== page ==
I remember the first time I saw the ISS fly overhead. I was out walking my dog shortly before sunrise when I seen exactly what the op described, only it was moving quite noticeably, hauling ass actually.

It just looked like a dim star on the move until it was almost directly overhead when it became as bright as venus for 5-10 seconds. I didn't know wtf I saw until I was told to check ISS sighting opportunities. Sure enough it was passing right over my city at that time. I figure it became so bright because at the right angle in the sky, it was able to reflect the sunlight from below the horizon.



posted on May, 23 2012 @ 04:47 AM
link   
reply to post by tpsreporter
 


I'm thinking satellite as well.
Satellite flares are a great deal of degrees more common and behave very similar to what you describe.

A supernova event would last substantially longer, perhaps days and weeks of heightened increase of brightness magnitude.



posted on May, 23 2012 @ 11:36 AM
link   
Well i have seen satellites before and I do know what they look like. This was not a satellite.

The object i saw did not move, i watched it for at least 40 minutes after the "event" and it remained in the same position within this constellation. Its only movement the movement of the entire sky due to our rotation. This was in the exact location of Eta Serpentis.

The only way what i saw was a satellite was if it was a Geosynchronous Satellite. However, that would have been a lot dimmer if it was simply reflecting the sun from 22,000 miles away. Also it would mean that this Geosynchronous Satellite is sitting right in front of Eta Serpentis.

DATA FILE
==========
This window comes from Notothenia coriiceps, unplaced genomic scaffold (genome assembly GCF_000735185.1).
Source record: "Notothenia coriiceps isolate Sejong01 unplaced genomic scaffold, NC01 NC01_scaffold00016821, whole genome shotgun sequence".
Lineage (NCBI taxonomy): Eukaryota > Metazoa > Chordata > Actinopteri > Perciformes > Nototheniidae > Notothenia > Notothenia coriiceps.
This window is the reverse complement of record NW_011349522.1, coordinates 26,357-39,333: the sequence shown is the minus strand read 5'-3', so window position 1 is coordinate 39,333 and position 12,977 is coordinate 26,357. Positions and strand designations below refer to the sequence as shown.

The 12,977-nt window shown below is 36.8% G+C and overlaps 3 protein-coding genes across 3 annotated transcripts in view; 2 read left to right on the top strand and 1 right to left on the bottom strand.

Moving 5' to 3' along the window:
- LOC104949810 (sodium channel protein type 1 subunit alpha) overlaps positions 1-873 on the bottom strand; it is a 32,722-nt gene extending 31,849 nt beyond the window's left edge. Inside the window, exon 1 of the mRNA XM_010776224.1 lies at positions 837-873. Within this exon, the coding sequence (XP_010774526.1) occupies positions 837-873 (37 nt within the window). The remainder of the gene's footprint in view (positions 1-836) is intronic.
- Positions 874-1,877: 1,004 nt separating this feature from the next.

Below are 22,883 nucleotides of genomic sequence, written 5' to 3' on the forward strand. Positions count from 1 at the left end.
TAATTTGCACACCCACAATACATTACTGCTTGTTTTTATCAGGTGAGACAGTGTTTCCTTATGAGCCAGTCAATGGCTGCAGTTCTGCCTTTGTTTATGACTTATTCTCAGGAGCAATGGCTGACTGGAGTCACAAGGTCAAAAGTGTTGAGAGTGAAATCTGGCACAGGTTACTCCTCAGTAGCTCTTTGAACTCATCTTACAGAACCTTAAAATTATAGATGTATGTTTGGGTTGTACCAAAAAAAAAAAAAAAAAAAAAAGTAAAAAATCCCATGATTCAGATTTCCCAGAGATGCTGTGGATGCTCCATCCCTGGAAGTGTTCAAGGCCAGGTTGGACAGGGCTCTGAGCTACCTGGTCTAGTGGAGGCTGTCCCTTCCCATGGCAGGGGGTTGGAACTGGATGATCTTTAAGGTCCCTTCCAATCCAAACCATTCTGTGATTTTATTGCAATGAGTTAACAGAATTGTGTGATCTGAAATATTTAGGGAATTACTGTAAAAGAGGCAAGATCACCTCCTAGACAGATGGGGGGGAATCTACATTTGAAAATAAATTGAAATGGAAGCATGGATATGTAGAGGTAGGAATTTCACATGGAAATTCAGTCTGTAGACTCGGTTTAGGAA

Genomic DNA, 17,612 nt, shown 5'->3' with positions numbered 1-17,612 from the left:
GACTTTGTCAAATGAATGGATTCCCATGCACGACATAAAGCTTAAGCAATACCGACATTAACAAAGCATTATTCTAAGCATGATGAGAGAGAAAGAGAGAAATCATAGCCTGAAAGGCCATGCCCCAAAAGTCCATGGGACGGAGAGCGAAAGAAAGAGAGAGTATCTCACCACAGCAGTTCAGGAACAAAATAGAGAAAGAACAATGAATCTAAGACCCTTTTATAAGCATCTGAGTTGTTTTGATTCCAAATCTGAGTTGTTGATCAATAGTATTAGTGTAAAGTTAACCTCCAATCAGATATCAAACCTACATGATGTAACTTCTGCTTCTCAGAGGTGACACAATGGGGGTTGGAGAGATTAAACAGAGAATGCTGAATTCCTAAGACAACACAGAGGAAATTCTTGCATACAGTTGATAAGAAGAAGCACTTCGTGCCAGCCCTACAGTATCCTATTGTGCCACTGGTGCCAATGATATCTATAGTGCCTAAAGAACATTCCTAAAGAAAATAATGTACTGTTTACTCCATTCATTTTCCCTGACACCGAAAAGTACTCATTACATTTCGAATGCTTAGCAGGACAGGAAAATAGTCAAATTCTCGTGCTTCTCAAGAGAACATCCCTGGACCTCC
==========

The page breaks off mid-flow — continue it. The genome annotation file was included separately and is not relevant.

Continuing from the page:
As for a change in the density in the atmosphere, would it really cause it to get so bright? I mean we're talking several degrees of magnitude. I do know stars twinkle because of changes in air density but i've never seen them go from dim to extremely bright and back. But this is a possibility.



I have searched this online, over and over again people insist stars don't do this, that i saw anything from an airplane (wasn't) to a moving satellite (also wasn't). Those do not account for what i described in the OP.

Changes in Air Density seem to be the only explanation that can possibly fit, but i still find it strange that after all the many years of watching the sky i have never seen anything like this, and having seen the ISS, satellites, planets, twinkling stars, meteors, air planes, failed missile launches, successful missile launches, the northern lights and on and on, none of them have ever looked like this.

I think regardless of what it was, im still glad to have seen something so uncommon then.



posted on May, 23 2012 @ 12:08 PM
link   
reply to post by tpsreporter
 


It's extremely unlikely to have actually been a star doing that. A satellite could have passed close to the star, too close for your eye to differentiate during the flare. A meteor heading right towards you could have also produced a flare of light without appearing to move and while being too close to the star for you to resolve them by eye, though those are also quite rare.

books.google.com/books?id=kllBAQAAIAAJ&pg=PA86&lpg=PA86&dq=motionless+meteor&source=bl&ots=qkHfUJ_kEe&sig=_74cY3td0nRo95L0kF17TZHzKjI&hl=en&sa=X&ei=KB m9T6_NHY6dgQfv9MGQDw&ved=0CK4BEOgBMAA#v=onepage&q=motionless%20meteor&f=false

Given that the description as given describes an unlikely story though, unlikely explanations are warranted I would say. The above two are more likely than anything else I can think of aside from a rare atmospheric event of some sort.
edit on 23-5-2012 by ngchunter because: (no reason given)

edit on 23-5-2012 by ngchunter because: (no reason given)



new topics

top topics



 
2

log in

join